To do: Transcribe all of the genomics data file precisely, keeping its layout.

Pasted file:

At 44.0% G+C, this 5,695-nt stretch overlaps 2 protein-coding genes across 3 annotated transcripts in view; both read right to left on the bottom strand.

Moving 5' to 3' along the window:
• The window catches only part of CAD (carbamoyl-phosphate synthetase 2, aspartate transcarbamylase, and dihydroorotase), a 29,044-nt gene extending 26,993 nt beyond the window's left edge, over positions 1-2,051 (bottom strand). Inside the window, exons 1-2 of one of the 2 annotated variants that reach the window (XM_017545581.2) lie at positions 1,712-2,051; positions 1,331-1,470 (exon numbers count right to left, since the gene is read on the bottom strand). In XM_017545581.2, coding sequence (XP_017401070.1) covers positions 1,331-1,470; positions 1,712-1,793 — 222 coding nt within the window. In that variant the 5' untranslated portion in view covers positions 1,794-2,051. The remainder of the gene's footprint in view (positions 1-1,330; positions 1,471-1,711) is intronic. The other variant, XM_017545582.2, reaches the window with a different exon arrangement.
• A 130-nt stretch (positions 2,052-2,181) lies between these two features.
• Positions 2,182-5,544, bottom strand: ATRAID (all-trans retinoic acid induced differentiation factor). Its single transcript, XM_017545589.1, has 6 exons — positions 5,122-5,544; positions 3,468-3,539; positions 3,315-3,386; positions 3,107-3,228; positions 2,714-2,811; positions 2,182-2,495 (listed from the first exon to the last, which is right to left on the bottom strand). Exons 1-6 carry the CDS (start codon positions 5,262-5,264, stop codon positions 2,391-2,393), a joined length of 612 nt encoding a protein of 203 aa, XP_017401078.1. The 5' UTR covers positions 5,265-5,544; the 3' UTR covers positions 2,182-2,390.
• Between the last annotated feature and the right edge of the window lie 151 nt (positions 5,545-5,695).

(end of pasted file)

At 44.0% G+C, this 5,695-nt stretch overlaps 2 protein-coding genes across 3 annotated transcripts in view; both read right to left on the bottom strand.

Moving 5' to 3' along the window:
• The window catches only part of CAD (carbamoyl-phosphate synthetase 2, aspartate transcarbamylase, and dihydroorotase), a 29,044-nt gene extending 26,993 nt beyond the window's left edge, over positions 1-2,051 (bottom strand). Inside the window, exons 1-2 of one of the 2 annotated variants that reach the window (XM_017545581.2) lie at positions 1,712-2,051; positions 1,331-1,470 (exon numbers count right to left, since the gene is read on the bottom strand). In XM_017545581.2, coding sequence (XP_017401070.1) covers positions 1,331-1,470; positions 1,712-1,793 — 222 coding nt within the window. In that variant the 5' untranslated portion in view covers positions 1,794-2,051. The remainder of the gene's footprint in view (positions 1-1,330; positions 1,471-1,711) is intronic. The other variant, XM_017545582.2, reaches the window with a different exon arrangement.
• A 130-nt stretch (positions 2,052-2,181) lies between these two features.
• Positions 2,182-5,544, bottom strand: ATRAID (all-trans retinoic acid induced differentiation factor). Its single transcript, XM_017545589.1, has 6 exons — positions 5,122-5,544; positions 3,468-3,539; positions 3,315-3,386; positions 3,107-3,228; positions 2,714-2,811; positions 2,182-2,495 (listed from the first exon to the last, which is right to left on the bottom strand). Exons 1-6 carry the CDS (start codon positions 5,262-5,264, stop codon positions 2,391-2,393), a joined length of 612 nt encoding a protein of 203 aa, XP_017401078.1. The 5' UTR covers positions 5,265-5,544; the 3' UTR covers positions 2,182-2,390.
• Between the last annotated feature and the right edge of the window lie 151 nt (positions 5,545-5,695).